These cooling solutions are no sweat!
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Beautiful dog standing in front a dog house with windows
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When summertime temperatures soar and humidity makes the air feel thick and downright oppressive—even dangerous—we humans aren't the only ones who suffer. In fact, our canine family members in their furry coats might suffer in the sweltering summer heat even more than we do. But you can help your beloved pup beat the heat with these ideas for cooling a doghouse.

While we humans have many sweat glands all over our largest organ—the skin—to naturally cool our bodies when the heat creeps up, dogs sweat mainly through their paw pads and pant to release heat. The canine self-cooling system is much less efficient than our human system. For this reason, it is important to understand that heat and humidity will affect your pup more than it affects you. A good rule of thumb: if you are uncomfortable, your dog is, too. 

The Humane Society quotes Barry Kellogg, VMD, of the Humane Society Veterinary Medical Association on the subject: "It's important to remember that it's not just the ambient temperature, but also the humidity that can affect your pet," he says. "Animals pant to evaporate moisture from their lungs, which takes heat away from their body. If the humidity is too high, they are unable to cool themselves and their temperature will skyrocket to dangerous levels—very quickly."

Keeping your dog safe and healthy in even normal summer temperatures, much less in searing heat and thick humidity, should be a high priority for dog owners whether your dog is indoors or outside.

First and foremost, have cool, clean water available for your dog at all times. All that panting to release body heat leaves him parched and drinking cold water will also help cool his body temperature. Consider adding ice cubes or using a freezable dog bowl or cooling bowl to keep his water nice and cold. You could also offer him DIY frozen dog treats as a cold alternative to his regular rewards.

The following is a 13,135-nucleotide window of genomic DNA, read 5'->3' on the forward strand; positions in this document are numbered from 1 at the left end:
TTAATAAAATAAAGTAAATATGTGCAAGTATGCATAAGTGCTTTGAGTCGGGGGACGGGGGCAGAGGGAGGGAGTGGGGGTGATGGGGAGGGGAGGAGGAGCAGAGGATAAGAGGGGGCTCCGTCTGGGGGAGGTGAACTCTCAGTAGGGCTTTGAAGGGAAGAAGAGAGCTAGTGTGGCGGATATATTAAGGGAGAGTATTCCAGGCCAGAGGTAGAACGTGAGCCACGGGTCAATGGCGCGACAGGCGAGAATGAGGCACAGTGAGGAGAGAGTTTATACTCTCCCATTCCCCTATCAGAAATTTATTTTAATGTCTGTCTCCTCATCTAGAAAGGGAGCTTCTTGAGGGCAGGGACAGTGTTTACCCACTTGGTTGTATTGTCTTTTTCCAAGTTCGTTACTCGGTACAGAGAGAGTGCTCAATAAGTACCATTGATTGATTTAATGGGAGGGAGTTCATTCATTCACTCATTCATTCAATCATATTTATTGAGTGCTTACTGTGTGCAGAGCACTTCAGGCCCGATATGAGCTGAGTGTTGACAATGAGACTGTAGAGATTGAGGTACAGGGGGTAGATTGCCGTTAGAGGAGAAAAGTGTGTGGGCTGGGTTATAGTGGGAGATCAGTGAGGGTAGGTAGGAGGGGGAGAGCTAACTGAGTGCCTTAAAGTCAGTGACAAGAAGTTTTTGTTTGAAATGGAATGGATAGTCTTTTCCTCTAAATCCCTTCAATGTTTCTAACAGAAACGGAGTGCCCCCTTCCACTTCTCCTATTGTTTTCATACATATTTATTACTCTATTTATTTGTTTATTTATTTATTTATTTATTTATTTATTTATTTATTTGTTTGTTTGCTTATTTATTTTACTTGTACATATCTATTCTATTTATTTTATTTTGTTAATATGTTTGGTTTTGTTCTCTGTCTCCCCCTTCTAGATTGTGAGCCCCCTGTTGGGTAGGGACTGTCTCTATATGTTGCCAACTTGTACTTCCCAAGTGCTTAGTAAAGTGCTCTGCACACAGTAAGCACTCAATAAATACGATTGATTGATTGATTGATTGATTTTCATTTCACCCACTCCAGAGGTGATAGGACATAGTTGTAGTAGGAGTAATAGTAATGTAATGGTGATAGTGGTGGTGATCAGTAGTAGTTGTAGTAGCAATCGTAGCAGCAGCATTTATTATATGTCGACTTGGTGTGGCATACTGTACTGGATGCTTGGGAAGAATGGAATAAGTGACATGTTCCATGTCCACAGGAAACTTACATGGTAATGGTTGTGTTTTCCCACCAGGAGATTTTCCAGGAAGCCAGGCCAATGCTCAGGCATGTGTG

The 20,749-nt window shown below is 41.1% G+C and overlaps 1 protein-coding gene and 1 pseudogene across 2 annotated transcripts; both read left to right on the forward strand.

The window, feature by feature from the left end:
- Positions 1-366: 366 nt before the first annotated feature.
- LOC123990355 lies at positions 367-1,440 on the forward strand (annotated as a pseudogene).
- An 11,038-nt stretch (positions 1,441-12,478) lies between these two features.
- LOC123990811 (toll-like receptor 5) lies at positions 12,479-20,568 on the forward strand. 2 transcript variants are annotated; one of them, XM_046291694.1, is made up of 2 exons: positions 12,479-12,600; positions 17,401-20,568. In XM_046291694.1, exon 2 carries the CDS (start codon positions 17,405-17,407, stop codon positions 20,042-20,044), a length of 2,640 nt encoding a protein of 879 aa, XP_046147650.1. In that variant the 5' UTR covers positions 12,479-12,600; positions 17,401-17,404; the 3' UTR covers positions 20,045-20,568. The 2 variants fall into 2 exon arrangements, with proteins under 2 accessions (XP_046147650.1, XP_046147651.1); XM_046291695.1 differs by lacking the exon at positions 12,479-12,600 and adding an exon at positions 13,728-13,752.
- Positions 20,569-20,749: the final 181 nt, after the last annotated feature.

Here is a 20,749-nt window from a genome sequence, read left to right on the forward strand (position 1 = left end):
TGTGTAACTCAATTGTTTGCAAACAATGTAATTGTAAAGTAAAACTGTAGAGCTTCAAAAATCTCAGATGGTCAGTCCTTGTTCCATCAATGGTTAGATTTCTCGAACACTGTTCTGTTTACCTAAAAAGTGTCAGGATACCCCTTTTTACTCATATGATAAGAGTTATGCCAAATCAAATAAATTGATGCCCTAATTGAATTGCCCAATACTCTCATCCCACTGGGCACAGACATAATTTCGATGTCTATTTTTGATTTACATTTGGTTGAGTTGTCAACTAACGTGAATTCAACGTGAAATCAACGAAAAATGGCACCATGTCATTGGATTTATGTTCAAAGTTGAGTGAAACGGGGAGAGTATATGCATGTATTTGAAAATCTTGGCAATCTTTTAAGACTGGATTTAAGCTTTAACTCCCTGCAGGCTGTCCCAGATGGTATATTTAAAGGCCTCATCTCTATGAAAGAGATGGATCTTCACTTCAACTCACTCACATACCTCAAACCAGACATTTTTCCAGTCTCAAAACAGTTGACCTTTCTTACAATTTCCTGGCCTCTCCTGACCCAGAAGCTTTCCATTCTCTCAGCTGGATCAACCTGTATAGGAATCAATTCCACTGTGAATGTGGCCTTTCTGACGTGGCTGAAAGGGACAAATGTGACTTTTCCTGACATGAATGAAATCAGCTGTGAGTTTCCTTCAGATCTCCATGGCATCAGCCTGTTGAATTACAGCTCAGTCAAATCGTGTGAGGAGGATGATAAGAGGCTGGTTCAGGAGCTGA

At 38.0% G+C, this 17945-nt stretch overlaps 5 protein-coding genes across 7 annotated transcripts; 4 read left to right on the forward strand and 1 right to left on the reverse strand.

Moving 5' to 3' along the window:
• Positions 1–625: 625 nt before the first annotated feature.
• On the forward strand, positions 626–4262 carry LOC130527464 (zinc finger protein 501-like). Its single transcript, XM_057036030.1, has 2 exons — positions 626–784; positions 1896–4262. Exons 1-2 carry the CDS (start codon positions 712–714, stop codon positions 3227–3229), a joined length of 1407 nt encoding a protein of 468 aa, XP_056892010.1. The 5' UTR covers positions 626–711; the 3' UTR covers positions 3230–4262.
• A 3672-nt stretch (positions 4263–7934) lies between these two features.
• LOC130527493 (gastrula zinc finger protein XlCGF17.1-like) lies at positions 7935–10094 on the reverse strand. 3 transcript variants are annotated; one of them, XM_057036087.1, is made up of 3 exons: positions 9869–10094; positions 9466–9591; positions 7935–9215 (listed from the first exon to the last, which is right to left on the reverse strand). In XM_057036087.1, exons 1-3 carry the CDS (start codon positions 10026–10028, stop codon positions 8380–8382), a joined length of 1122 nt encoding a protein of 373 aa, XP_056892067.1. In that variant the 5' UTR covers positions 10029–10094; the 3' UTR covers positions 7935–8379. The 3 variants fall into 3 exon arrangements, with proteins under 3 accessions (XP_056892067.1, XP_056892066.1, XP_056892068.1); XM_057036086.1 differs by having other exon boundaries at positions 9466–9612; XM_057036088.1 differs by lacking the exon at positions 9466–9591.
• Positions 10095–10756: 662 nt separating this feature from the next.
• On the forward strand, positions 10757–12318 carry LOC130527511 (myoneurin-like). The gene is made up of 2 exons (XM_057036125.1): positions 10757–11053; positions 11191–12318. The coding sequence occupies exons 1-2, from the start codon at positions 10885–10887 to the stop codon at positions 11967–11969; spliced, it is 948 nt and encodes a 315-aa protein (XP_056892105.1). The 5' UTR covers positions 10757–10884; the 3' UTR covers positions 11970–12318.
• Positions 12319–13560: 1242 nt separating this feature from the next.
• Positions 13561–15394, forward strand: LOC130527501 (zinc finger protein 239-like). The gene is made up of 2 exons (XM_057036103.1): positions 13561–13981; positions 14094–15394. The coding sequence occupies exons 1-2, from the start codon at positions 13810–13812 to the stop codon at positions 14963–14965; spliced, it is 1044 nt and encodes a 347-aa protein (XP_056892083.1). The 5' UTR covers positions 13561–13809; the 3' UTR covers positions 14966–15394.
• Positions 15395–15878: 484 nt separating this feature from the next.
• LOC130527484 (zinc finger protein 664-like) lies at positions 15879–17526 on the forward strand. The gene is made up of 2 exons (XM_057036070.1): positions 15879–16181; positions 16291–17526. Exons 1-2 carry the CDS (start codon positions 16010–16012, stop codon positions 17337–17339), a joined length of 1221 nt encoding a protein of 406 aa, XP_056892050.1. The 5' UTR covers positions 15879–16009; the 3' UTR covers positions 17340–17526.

9 Ways to Keep a Doghouse Cool

After making sure you are doing what you can to help cool your pup's body, focus on keeping his abode nice and chill. Whether your dog is outside with you while you are gardening or grilling up dinner or if he's outside for playtime, he needs a doghouse where he can retreat, refresh, and, well, chill out. Here are nine ways to keep an outdoor doghouse cool in summer.

dog house sitting under a shady tree
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1. Keep your dog's house in a shady spot

Move your dog's house to a place where it benefits from the shade of one or more trees, a larger building (like your house), or create shade by erecting a tarp or other shade structure. If your dog's house is a dark color or has a dark-color roof (like asphalt shingles), it will capture the sun's heat, making the interior of the house even warmer. Consider painting the house a light color and covering the roof with a light-color tarp or other material that will reflect, rather than absorb, heat.

Happy terrier peeps out of an outdoor playhouse
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2. Use air vents or windows to create a breeze.

If your doghouse has closable air vents, open them! If it doesn't you can create a vent by drilling holes around the tops of the walls or installing a couple of small vents that are closable (for when winter returns). And while you're at it, turn the house into the prevailing winds so that the door or window can catch a breeze when it blows.

dog standing at the door looking out of his dog house
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3. Keep the air flowing.

If you have heavy-duty vinyl or another material covering the door and window of the dog house, you might consider removing those items for the summer because they trap body heat inside the dog house and don't allow for air movement from outside to inside. Of course, if you plan on installing doghouse air conditioning, you want to keep the coverings in place to keep the cool air in.